After about four hours of discussion, I delivered an impassioned speech on the merits of open source, free software, attempted to convince them to release their XML standard into the public domain, set up an XML-RPC server and allow brokerages to develop the software. This was lost on them in a tremendous number of ways. Why would they give away their valuable (in their eyes) XML standard to their competition? Why should they cooperate with people that they'd like to defeat? Why would brokerages develop software?

Try as I might, I made little more than a dent in their two basic misconceptions. And these are the misconceptions that most BigCos (credit to Dave Winer) have:

  1. Their idea/technology/standard is so incredibly valuable that they can't possibly share it with anybody under any circumstances.
  2. Cooperation with competition is inherently damaging.
If they would take their largely-pathetic innovations and combine them with similar innovations of just a few other insurance companies, then they'd have something close to a standard. A standard would allow software developers of all sizes and shapes to develop software that would work for many insurance companies, brokers and agents and, if the standard continued to grow, perhaps a tremendous portion of the industry as a whole. A rising tide raises all boats, after all. But I guess Insurance Company didn't get that memo.

I'm so eager to get my Asus motherboard back -- I've just sent back the one that they sent me to replace the one that I bought that was broken. (Phew.) I'm desperate to have a system that I can use for Python and PHP development, notably to be able to start making contributions (beyond bug filings and such) to PostNuke. My motives are largely itch-scratching; the bugs on cvillenews.com are really very irritating. But rather than fix them for myself every version, I'd like to get the changes into the source.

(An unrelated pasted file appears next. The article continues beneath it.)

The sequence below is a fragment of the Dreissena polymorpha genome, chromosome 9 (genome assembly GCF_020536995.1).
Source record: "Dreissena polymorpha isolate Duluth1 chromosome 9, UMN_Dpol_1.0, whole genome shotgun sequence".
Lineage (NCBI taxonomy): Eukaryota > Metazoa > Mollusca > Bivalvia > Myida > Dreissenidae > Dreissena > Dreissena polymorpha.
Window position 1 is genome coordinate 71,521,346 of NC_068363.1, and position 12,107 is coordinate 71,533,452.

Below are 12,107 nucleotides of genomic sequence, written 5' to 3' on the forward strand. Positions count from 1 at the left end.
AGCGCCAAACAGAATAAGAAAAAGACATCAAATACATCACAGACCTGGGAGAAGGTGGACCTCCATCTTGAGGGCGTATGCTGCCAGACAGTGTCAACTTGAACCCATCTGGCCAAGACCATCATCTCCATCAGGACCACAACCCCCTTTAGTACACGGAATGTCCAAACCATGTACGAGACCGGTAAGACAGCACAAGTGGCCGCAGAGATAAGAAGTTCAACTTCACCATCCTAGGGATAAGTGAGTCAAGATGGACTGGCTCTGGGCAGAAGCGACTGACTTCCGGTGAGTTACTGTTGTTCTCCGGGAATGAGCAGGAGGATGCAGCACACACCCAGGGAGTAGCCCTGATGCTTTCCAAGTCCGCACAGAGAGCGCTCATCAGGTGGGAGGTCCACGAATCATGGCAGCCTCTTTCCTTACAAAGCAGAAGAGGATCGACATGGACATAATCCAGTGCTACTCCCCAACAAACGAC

Anyhow, just gripin'.

I upgraded one of my sites from PHP-Nuke to PostNuke this evening. Boy, do I have a lot of bug fixes to submit. All of my old URLs broke; they're now hundreds of characters long. It ignored my old design and put on this nasty beige thing. User registration sucks just as much as ever. I'm baffled as to how to set the items that appear on the main menu. There are errors ("Block Type userbox Not Found") that mystify me; why would there be errors on a stock install? Moderation reasons don't appear: it just says "Score: 3" without any "Insightful" or anything. The whole system is really very confusing.

That said, I'm very happy with it. It's a fine project that is developing nicely. I've tracked it since day 1, and I have high hopes. But it's sure got a long way to go between v 0.714 and v1.0 if it's to be any good.